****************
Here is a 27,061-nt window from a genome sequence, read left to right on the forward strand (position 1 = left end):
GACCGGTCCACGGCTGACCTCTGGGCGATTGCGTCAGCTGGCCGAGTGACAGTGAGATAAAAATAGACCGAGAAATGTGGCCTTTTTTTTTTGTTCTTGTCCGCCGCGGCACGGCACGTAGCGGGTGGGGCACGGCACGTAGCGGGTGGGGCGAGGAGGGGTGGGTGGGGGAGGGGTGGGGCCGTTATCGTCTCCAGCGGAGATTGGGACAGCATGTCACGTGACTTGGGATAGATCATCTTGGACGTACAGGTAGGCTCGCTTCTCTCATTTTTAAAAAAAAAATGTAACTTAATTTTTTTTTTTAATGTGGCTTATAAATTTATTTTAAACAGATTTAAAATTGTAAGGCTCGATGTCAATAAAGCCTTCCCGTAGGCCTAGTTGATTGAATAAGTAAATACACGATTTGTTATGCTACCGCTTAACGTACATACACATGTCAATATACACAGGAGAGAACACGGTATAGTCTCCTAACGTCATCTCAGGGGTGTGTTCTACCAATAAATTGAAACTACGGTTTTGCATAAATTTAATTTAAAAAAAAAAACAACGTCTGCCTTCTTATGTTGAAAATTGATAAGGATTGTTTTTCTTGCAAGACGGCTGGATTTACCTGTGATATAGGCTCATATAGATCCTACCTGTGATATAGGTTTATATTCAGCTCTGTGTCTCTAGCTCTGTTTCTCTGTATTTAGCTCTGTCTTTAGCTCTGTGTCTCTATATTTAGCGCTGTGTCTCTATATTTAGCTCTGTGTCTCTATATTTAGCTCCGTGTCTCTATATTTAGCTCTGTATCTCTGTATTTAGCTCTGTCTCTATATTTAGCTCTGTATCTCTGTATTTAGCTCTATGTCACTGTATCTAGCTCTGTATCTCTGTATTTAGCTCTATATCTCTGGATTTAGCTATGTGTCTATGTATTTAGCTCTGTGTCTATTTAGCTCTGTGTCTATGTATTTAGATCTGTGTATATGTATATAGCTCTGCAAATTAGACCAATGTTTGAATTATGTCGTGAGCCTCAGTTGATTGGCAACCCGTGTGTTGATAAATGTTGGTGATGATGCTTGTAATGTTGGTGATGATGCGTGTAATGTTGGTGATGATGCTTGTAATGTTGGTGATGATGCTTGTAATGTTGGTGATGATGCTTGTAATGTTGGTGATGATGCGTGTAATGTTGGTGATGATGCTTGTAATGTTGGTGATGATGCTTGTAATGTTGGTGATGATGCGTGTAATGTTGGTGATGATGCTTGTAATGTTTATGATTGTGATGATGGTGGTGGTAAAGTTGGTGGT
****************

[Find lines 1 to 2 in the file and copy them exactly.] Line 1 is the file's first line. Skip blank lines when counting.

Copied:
Here is a 27,061-nt window from a genome sequence, read left to right on the forward strand (position 1 = left end):
GACCGGTCCACGGCTGACCTCTGGGCGATTGCGTCAGCTGGCCGAGTGACAGTGAGATAAAAATAGACCGAGAAATGTGGCCTTTTTTTTTTGTTCTTGTCCGCCGCGGCACGGCACGTAGCGGGTGGGGCACGGCACGTAGCGGGTGGGGCGAGGAGGGGTGGGTGGGGGAGGGGTGGGGCCGTTATCGTCTCCAGCGGAGATTGGGACAGCATGTCACGTGACTTGGGATAGATCATCTTGGACGTACAGGTAGGCTCGCTTCTCTCATTTTTAAAAAAAAAATGTAACTTAATTTTTTTTTTTAATGTGGCTTATAAATTTATTTTAAACAGATTTAAAATTGTAAGGCTCGATGTCAATAAAGCCTTCCCGTAGGCCTAGTTGATTGAATAAGTAAATACACGATTTGTTATGCTACCGCTTAACGTACATACACATGTCAATATACACAGGAGAGAACACGGTATAGTCTCCTAACGTCATCTCAGGGGTGTGTTCTACCAATAAATTGAAACTACGGTTTTGCATAAATTTAATTTAAAAAAAAAAACAACGTCTGCCTTCTTATGTTGAAAATTGATAAGGATTGTTTTTCTTGCAAGACGGCTGGATTTACCTGTGATATAGGCTCATATAGATCCTACCTGTGATATAGGTTTATATTCAGCTCTGTGTCTCTAGCTCTGTTTCTCTGTATTTAGCTCTGTCTTTAGCTCTGTGTCTCTATATTTAGCGCTGTGTCTCTATATTTAGCTCTGTGTCTCTATATTTAGCTCCGTGTCTCTATATTTAGCTCTGTATCTCTGTATTTAGCTCTGTCTCTATATTTAGCTCTGTATCTCTGTATTTAGCTCTATGTCACTGTATCTAGCTCTGTATCTCTGTATTTAGCTCTATATCTCTGGATTTAGCTATGTGTCTATGTATTTAGCTCTGTGTCTATTTAGCTCTGTGTCTATGTATTTAGATCTGTGTATATGTATATAGCTCTGCAAATTAGACCAATGTTTGAATTATGTCGTGAGCCTCAGTTGATTGGCAACCCGTGTGTTGATAAATGTTGGTGATGATGCTTGTAATGTTGGTGATGATGCGTGTAATGTTGGTGATGATGCTTGTAATGTTGGTGATGATGCTTGTAATGTTGGTGATGATGCTTGTAATGTTGGTGATGATGCGTGTAATGTTGGTGATGATGCTTGTAATGTTGGTGATGATGCTTGTAATGTTGGTGATGATGCGTGTAATGTTGGTGATGATGCTTGTAATGTTTATGATTGTGATGATGGTGGTGGTAAAGTTGGTGGT